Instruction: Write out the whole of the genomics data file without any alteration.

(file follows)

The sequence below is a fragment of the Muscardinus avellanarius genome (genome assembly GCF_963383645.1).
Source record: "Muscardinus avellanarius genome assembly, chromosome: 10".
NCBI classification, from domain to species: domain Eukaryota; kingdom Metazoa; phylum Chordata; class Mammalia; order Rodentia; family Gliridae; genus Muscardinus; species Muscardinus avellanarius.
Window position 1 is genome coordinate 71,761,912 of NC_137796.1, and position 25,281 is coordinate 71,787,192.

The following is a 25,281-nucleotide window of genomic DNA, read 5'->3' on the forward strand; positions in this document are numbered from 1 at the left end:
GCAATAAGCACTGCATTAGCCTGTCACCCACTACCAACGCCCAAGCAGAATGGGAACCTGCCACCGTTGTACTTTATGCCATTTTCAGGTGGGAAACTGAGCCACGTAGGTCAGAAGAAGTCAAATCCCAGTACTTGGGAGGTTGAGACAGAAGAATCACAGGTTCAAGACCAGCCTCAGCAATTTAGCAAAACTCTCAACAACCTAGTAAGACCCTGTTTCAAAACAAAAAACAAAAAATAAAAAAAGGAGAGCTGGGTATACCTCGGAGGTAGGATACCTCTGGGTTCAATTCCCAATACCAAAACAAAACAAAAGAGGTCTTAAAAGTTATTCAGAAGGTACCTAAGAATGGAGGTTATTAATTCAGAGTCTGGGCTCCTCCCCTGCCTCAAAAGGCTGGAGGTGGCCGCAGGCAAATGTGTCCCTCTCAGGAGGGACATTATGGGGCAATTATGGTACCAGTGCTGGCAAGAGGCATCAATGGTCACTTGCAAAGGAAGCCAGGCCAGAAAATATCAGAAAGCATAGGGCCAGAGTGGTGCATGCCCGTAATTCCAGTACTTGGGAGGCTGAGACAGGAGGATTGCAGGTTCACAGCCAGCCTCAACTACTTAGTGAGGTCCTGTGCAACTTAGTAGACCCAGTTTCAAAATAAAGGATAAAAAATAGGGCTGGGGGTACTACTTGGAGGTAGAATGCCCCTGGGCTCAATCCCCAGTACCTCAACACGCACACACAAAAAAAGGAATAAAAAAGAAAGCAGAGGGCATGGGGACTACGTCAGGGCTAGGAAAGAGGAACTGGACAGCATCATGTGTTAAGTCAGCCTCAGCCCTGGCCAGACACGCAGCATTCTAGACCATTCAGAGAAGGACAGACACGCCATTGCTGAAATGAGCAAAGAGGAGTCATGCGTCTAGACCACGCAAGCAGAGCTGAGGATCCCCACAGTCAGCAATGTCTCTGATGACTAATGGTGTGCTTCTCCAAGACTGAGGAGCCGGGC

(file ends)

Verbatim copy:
The sequence below is a fragment of the Muscardinus avellanarius genome (genome assembly GCF_963383645.1).
Source record: "Muscardinus avellanarius genome assembly, chromosome: 10".
NCBI classification, from domain to species: domain Eukaryota; kingdom Metazoa; phylum Chordata; class Mammalia; order Rodentia; family Gliridae; genus Muscardinus; species Muscardinus avellanarius.
Window position 1 is genome coordinate 71,761,912 of NC_137796.1, and position 25,281 is coordinate 71,787,192.

The following is a 25,281-nucleotide window of genomic DNA, read 5'->3' on the forward strand; positions in this document are numbered from 1 at the left end:
GCAATAAGCACTGCATTAGCCTGTCACCCACTACCAACGCCCAAGCAGAATGGGAACCTGCCACCGTTGTACTTTATGCCATTTTCAGGTGGGAAACTGAGCCACGTAGGTCAGAAGAAGTCAAATCCCAGTACTTGGGAGGTTGAGACAGAAGAATCACAGGTTCAAGACCAGCCTCAGCAATTTAGCAAAACTCTCAACAACCTAGTAAGACCCTGTTTCAAAACAAAAAACAAAAAATAAAAAAAGGAGAGCTGGGTATACCTCGGAGGTAGGATACCTCTGGGTTCAATTCCCAATACCAAAACAAAACAAAAGAGGTCTTAAAAGTTATTCAGAAGGTACCTAAGAATGGAGGTTATTAATTCAGAGTCTGGGCTCCTCCCCTGCCTCAAAAGGCTGGAGGTGGCCGCAGGCAAATGTGTCCCTCTCAGGAGGGACATTATGGGGCAATTATGGTACCAGTGCTGGCAAGAGGCATCAATGGTCACTTGCAAAGGAAGCCAGGCCAGAAAATATCAGAAAGCATAGGGCCAGAGTGGTGCATGCCCGTAATTCCAGTACTTGGGAGGCTGAGACAGGAGGATTGCAGGTTCACAGCCAGCCTCAACTACTTAGTGAGGTCCTGTGCAACTTAGTAGACCCAGTTTCAAAATAAAGGATAAAAAATAGGGCTGGGGGTACTACTTGGAGGTAGAATGCCCCTGGGCTCAATCCCCAGTACCTCAACACGCACACACAAAAAAAGGAATAAAAAAGAAAGCAGAGGGCATGGGGACTACGTCAGGGCTAGGAAAGAGGAACTGGACAGCATCATGTGTTAAGTCAGCCTCAGCCCTGGCCAGACACGCAGCATTCTAGACCATTCAGAGAAGGACAGACACGCCATTGCTGAAATGAGCAAAGAGGAGTCATGCGTCTAGACCACGCAAGCAGAGCTGAGGATCCCCACAGTCAGCAATGTCTCTGATGACTAATGGTGTGCTTCTCCAAGACTGAGGAGCCGGGC